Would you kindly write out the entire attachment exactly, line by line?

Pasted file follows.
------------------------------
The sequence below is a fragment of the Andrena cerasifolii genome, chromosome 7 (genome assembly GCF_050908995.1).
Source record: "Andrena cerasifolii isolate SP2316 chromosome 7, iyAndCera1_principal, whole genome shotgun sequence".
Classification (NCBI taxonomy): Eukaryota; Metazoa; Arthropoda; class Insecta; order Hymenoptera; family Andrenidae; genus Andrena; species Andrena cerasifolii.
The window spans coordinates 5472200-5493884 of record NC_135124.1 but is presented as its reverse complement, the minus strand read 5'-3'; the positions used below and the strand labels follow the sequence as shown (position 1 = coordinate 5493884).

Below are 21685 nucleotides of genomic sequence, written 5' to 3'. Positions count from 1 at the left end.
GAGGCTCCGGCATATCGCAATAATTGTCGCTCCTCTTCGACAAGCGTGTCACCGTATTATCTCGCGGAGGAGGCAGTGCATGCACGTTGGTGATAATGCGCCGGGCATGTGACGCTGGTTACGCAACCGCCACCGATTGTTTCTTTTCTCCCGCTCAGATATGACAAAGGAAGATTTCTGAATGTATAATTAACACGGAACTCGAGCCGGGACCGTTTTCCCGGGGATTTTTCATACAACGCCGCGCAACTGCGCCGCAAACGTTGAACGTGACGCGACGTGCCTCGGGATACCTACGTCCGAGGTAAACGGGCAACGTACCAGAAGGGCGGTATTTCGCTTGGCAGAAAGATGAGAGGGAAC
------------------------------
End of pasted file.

The sequence below is a fragment of the Andrena cerasifolii genome, chromosome 7 (genome assembly GCF_050908995.1).
Source record: "Andrena cerasifolii isolate SP2316 chromosome 7, iyAndCera1_principal, whole genome shotgun sequence".
Classification (NCBI taxonomy): Eukaryota; Metazoa; Arthropoda; class Insecta; order Hymenoptera; family Andrenidae; genus Andrena; species Andrena cerasifolii.
The window spans coordinates 5472200-5493884 of record NC_135124.1 but is presented as its reverse complement, the minus strand read 5'-3'; the positions used below and the strand labels follow the sequence as shown (position 1 = coordinate 5493884).

Below are 21685 nucleotides of genomic sequence, written 5' to 3'. Positions count from 1 at the left end.
GAGGCTCCGGCATATCGCAATAATTGTCGCTCCTCTTCGACAAGCGTGTCACCGTATTATCTCGCGGAGGAGGCAGTGCATGCACGTTGGTGATAATGCGCCGGGCATGTGACGCTGGTTACGCAACCGCCACCGATTGTTTCTTTTCTCCCGCTCAGATATGACAAAGGAAGATTTCTGAATGTATAATTAACACGGAACTCGAGCCGGGACCGTTTTCCCGGGGATTTTTCATACAACGCCGCGCAACTGCGCCGCAAACGTTGAACGTGACGCGACGTGCCTCGGGATACCTACGTCCGAGGTAAACGGGCAACGTACCAGAAGGGCGGTATTTCGCTTGGCAGAAAGATGAGAGGGAAC